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James Miller, from US company Trécé, explains the key role that mating disruption devices play in an IPM program targeting stored product pests.


There is a high risk of infestation from Indian meal moth (Plodia interpunctella) or other moth species such as Cadra spp. and Ephestia spp. when storing or processing natural commodities such as grain, flours, or cereals. A food safety IPM program that targets these moths will in almost all circumstances benefit from incorporating mating disruption techniques, especially with food processing facilities often demanding reduced pesticide use.

Mating disruption is the use of a non-toxic synthetic replica of the female-produced sex pheromone to suppress, deny, or delay the mating cycle of adult Indian meal moths and other stored product moths. The synthetic pheromone attractants are released via a controlled release dispenser, such as Cidetrak from Trécé.

There are three principle modes of action for mating disruption: false trail following (or competitive attraction), sensory overload, and delayed mating.

False trail following, or competitive attraction, is often considered the most important mode of action. This behavioural response involves the male moth following intermittent trails or wisps of the synthetically produced pheromone plume from a mating disruption dispenser versus following the naturally produced pheromone plume or trails of the female or multiple females.

Sensory overload is a phenomenon a bit like when we smell an onion, which is at first very pungent but grows increasingly less apparent as our sensory system adapts or is overwhelmed. The sensory or receptor sites on the male moth’s antenna (think our nose) load up and are overwhelmed rather quickly with enough exposure from mating disruption pheromones that they are unable to sense and follow the natural pheromone trails of the female moth. This effect can last for several hours once the saturation point is reached.


Cidetrak IMM lure from Trécé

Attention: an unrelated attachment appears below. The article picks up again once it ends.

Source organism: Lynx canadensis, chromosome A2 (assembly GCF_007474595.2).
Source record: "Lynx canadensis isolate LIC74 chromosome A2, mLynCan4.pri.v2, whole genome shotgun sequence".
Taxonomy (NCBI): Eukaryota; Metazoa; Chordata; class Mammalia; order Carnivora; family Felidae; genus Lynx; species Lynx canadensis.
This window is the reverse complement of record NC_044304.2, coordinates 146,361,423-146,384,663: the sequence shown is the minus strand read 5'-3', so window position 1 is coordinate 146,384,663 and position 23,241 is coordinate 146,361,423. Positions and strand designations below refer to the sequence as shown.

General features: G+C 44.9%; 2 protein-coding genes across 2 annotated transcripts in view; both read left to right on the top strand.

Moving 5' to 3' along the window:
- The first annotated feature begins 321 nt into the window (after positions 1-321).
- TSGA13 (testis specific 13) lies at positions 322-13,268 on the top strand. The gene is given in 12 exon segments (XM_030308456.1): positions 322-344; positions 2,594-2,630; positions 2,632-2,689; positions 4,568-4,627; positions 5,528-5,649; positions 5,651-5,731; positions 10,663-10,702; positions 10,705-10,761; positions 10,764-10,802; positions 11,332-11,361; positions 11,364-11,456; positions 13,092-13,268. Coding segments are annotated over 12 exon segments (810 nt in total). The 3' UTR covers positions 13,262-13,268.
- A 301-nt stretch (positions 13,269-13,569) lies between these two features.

Stored product moths in high population abundance may eventually find each other and mate in a mating disrupted environment but are often delayed by days. The fecundity (ability to mate and reproduce viable larvae) of stored product moths is greatly reduced by each 24-hour period of delayed mating. Scientists have shown that these relative values can be a very significant mode of action in mating disruption.

A single Cidetrak Indian meal moth mating disruption dispenser disrupts mating of several species simultaneously. The best examples are Plodia interpunctella, Ephestia elutella, Cadra cautella, Cadra figulilella, and Ephestia kuehniella, which all share the same key pheromone attraction components. And these species are all controlled for a minimum of six months by the Cidetrak mating disruption controlled release dispenser.

A successful mating disruption program follows three critical steps: firstly, calculating the volume of the facility; secondly, selecting the application rate according to label directions, considering the abundance of insects; and thirdly, distributing the dispensers in a grid-like pattern throughout the treatment site. It is important to explain to clients that mating disruption products do not kill or eliminate pests like traditional insecticides. They work by modifying insect behaviour; less mating means fewer larvae, which means lower levels of infestation. The specifics of your program should be discussed with your client so that they understand the merits and usage of mating disruptors, and if/when other IPM methods may be needed for enhanced efficacy. When properly installed and managed, the Cidetrak program rarely, if ever, needs supplementing with insecticides.

A Cidetrak mating disruption program provides 6-12 months of longevity per application. While the initial cost may seem a little higher, the value can be shown through a comparison with your current control or management program. Many ULV insecticide treatments, IGR treatments, fumigations, discarded products, plant shutdowns, and other costs may be eliminated following the introduction of a successful mating disruption program.

Cidetrak pheromone controlled release dispensers are easy to use, require limited maintenance, and are suitable for use in sensitive accounts. They are a highly valuable component of any food safety IPM program.

More information on the Indian meal moth.

More information on other stored product pests.


James Miller, ACE, US Market Manager, PCO, Trécé Inc.